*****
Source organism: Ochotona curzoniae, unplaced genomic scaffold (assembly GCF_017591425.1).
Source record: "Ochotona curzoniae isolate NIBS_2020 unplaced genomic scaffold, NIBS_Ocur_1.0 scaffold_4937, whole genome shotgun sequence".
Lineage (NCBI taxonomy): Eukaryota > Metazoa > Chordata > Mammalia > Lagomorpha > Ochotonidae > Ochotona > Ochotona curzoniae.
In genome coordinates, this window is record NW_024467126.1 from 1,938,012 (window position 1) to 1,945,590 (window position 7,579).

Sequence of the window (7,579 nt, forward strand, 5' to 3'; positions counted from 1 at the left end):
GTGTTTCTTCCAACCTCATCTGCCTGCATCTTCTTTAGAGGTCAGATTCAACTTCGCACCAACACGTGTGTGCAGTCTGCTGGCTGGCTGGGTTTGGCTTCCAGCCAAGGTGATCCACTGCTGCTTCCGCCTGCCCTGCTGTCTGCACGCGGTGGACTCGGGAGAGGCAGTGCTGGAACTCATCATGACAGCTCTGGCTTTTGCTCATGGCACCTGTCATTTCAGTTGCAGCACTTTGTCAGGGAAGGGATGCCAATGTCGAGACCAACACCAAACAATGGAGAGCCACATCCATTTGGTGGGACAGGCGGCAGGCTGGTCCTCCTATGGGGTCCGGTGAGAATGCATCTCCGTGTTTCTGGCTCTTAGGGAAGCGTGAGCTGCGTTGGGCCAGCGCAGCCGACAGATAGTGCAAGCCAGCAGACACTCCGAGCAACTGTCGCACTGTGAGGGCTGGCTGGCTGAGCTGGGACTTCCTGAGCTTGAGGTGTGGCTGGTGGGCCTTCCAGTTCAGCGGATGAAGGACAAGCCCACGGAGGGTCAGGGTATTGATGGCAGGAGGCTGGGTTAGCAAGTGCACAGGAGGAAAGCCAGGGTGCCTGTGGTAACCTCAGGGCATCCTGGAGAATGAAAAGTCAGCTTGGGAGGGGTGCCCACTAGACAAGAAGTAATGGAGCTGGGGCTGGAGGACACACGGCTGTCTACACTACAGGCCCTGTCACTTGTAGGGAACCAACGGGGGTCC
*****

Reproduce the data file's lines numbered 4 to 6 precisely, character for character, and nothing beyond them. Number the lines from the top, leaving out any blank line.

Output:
In genome coordinates, this window is record NW_024467126.1 from 1,938,012 (window position 1) to 1,945,590 (window position 7,579).

Sequence of the window (7,579 nt, forward strand, 5' to 3'; positions counted from 1 at the left end):
GTGTTTCTTCCAACCTCATCTGCCTGCATCTTCTTTAGAGGTCAGATTCAACTTCGCACCAACACGTGTGTGCAGTCTGCTGGCTGGCTGGGTTTGGCTTCCAGCCAAGGTGATCCACTGCTGCTTCCGCCTGCCCTGCTGTCTGCACGCGGTGGACTCGGGAGAGGCAGTGCTGGAACTCATCATGACAGCTCTGGCTTTTGCTCATGGCACCTGTCATTTCAGTTGCAGCACTTTGTCAGGGAAGGGATGCCAATGTCGAGACCAACACCAAACAATGGAGAGCCACATCCATTTGGTGGGACAGGCGGCAGGCTGGTCCTCCTATGGGGTCCGGTGAGAATGCATCTCCGTGTTTCTGGCTCTTAGGGAAGCGTGAGCTGCGTTGGGCCAGCGCAGCCGACAGATAGTGCAAGCCAGCAGACACTCCGAGCAACTGTCGCACTGTGAGGGCTGGCTGGCTGAGCTGGGACTTCCTGAGCTTGAGGTGTGGCTGGTGGGCCTTCCAGTTCAGCGGATGAAGGACAAGCCCACGGAGGGTCAGGGTATTGATGGCAGGAGGCTGGGTTAGCAAGTGCACAGGAGGAAAGCCAGGGTGCCTGTGGTAACCTCAGGGCATCCTGGAGAATGAAAAGTCAGCTTGGGAGGGGTGCCCACTAGACAAGAAGTAATGGAGCTGGGGCTGGAGGACACACGGCTGTCTACACTACAGGCCCTGTCACTTGTAGGGAACCAACGGGGGTCC